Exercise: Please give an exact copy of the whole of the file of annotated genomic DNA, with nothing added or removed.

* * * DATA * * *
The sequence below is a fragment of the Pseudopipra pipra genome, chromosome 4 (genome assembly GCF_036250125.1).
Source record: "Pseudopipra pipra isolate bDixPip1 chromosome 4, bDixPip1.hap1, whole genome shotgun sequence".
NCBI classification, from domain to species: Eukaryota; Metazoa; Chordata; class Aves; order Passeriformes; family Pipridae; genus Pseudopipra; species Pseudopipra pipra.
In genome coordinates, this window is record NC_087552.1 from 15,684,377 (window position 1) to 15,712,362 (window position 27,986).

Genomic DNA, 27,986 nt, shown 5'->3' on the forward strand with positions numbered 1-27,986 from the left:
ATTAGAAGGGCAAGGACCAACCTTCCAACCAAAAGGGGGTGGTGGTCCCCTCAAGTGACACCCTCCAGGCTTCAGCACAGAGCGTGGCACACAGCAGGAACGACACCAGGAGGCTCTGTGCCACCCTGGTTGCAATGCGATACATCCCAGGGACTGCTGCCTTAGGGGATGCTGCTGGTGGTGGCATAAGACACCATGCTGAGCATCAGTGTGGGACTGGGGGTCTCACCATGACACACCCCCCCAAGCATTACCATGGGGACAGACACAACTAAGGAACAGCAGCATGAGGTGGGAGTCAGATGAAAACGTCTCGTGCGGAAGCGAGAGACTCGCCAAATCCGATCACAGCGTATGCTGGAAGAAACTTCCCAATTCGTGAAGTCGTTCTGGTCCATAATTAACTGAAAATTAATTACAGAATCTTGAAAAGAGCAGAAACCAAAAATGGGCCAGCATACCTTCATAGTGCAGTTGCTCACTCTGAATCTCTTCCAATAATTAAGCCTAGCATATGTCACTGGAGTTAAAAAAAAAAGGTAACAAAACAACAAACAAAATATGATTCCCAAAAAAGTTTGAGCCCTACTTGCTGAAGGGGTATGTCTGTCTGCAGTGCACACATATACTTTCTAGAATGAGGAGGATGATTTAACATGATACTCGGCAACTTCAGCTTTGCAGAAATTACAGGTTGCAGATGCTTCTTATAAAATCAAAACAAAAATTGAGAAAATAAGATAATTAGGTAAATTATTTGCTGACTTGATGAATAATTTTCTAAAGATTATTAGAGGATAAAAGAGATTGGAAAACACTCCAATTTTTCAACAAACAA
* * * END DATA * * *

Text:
The sequence below is a fragment of the Pseudopipra pipra genome, chromosome 4 (genome assembly GCF_036250125.1).
Source record: "Pseudopipra pipra isolate bDixPip1 chromosome 4, bDixPip1.hap1, whole genome shotgun sequence".
NCBI classification, from domain to species: Eukaryota; Metazoa; Chordata; class Aves; order Passeriformes; family Pipridae; genus Pseudopipra; species Pseudopipra pipra.
In genome coordinates, this window is record NC_087552.1 from 15,684,377 (window position 1) to 15,712,362 (window position 27,986).

Genomic DNA, 27,986 nt, shown 5'->3' on the forward strand with positions numbered 1-27,986 from the left:
ATTAGAAGGGCAAGGACCAACCTTCCAACCAAAAGGGGGTGGTGGTCCCCTCAAGTGACACCCTCCAGGCTTCAGCACAGAGCGTGGCACACAGCAGGAACGACACCAGGAGGCTCTGTGCCACCCTGGTTGCAATGCGATACATCCCAGGGACTGCTGCCTTAGGGGATGCTGCTGGTGGTGGCATAAGACACCATGCTGAGCATCAGTGTGGGACTGGGGGTCTCACCATGACACACCCCCCCAAGCATTACCATGGGGACAGACACAACTAAGGAACAGCAGCATGAGGTGGGAGTCAGATGAAAACGTCTCGTGCGGAAGCGAGAGACTCGCCAAATCCGATCACAGCGTATGCTGGAAGAAACTTCCCAATTCGTGAAGTCGTTCTGGTCCATAATTAACTGAAAATTAATTACAGAATCTTGAAAAGAGCAGAAACCAAAAATGGGCCAGCATACCTTCATAGTGCAGTTGCTCACTCTGAATCTCTTCCAATAATTAAGCCTAGCATATGTCACTGGAGTTAAAAAAAAAAGGTAACAAAACAACAAACAAAATATGATTCCCAAAAAAGTTTGAGCCCTACTTGCTGAAGGGGTATGTCTGTCTGCAGTGCACACATATACTTTCTAGAATGAGGAGGATGATTTAACATGATACTCGGCAACTTCAGCTTTGCAGAAATTACAGGTTGCAGATGCTTCTTATAAAATCAAAACAAAAATTGAGAAAATAAGATAATTAGGTAAATTATTTGCTGACTTGATGAATAATTTTCTAAAGATTATTAGAGGATAAAAGAGATTGGAAAACACTCCAATTTTTCAACAAACAA